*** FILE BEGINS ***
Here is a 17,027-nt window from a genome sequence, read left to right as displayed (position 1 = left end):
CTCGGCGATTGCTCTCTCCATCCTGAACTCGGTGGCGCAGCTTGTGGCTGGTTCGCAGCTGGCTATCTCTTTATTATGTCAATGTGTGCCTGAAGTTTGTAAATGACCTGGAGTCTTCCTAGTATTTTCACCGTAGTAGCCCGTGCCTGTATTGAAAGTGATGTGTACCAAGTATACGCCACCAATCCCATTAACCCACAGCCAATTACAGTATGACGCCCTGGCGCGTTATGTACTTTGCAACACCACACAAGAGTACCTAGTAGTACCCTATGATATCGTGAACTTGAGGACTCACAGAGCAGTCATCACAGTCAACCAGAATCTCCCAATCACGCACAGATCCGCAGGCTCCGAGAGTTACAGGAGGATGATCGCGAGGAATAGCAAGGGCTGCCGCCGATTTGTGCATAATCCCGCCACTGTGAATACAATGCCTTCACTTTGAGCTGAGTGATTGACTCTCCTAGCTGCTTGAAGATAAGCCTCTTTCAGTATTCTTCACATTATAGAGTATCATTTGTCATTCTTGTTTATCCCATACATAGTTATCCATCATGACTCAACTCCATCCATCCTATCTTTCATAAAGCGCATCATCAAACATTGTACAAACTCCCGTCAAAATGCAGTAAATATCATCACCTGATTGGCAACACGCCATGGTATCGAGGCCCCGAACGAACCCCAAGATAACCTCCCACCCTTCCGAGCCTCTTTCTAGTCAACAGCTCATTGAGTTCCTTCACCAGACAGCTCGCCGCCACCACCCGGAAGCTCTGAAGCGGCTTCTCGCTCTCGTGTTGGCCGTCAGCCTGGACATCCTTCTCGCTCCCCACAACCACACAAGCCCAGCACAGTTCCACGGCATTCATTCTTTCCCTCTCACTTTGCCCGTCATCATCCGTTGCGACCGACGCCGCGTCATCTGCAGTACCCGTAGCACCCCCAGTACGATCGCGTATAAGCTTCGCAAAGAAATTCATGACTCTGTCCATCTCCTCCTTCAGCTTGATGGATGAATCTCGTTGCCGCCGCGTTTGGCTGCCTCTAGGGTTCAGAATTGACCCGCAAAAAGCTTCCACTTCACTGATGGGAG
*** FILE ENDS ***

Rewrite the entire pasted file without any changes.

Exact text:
Here is a 17,027-nt window from a genome sequence, read left to right as displayed (position 1 = left end):
CTCGGCGATTGCTCTCTCCATCCTGAACTCGGTGGCGCAGCTTGTGGCTGGTTCGCAGCTGGCTATCTCTTTATTATGTCAATGTGTGCCTGAAGTTTGTAAATGACCTGGAGTCTTCCTAGTATTTTCACCGTAGTAGCCCGTGCCTGTATTGAAAGTGATGTGTACCAAGTATACGCCACCAATCCCATTAACCCACAGCCAATTACAGTATGACGCCCTGGCGCGTTATGTACTTTGCAACACCACACAAGAGTACCTAGTAGTACCCTATGATATCGTGAACTTGAGGACTCACAGAGCAGTCATCACAGTCAACCAGAATCTCCCAATCACGCACAGATCCGCAGGCTCCGAGAGTTACAGGAGGATGATCGCGAGGAATAGCAAGGGCTGCCGCCGATTTGTGCATAATCCCGCCACTGTGAATACAATGCCTTCACTTTGAGCTGAGTGATTGACTCTCCTAGCTGCTTGAAGATAAGCCTCTTTCAGTATTCTTCACATTATAGAGTATCATTTGTCATTCTTGTTTATCCCATACATAGTTATCCATCATGACTCAACTCCATCCATCCTATCTTTCATAAAGCGCATCATCAAACATTGTACAAACTCCCGTCAAAATGCAGTAAATATCATCACCTGATTGGCAACACGCCATGGTATCGAGGCCCCGAACGAACCCCAAGATAACCTCCCACCCTTCCGAGCCTCTTTCTAGTCAACAGCTCATTGAGTTCCTTCACCAGACAGCTCGCCGCCACCACCCGGAAGCTCTGAAGCGGCTTCTCGCTCTCGTGTTGGCCGTCAGCCTGGACATCCTTCTCGCTCCCCACAACCACACAAGCCCAGCACAGTTCCACGGCATTCATTCTTTCCCTCTCACTTTGCCCGTCATCATCCGTTGCGACCGACGCCGCGTCATCTGCAGTACCCGTAGCACCCCCAGTACGATCGCGTATAAGCTTCGCAAAGAAATTCATGACTCTGTCCATCTCCTCCTTCAGCTTGATGGATGAATCTCGTTGCCGCCGCGTTTGGCTGCCTCTAGGGTTCAGAATTGACCCGCAAAAAGCTTCCACTTCACTGATGGGAG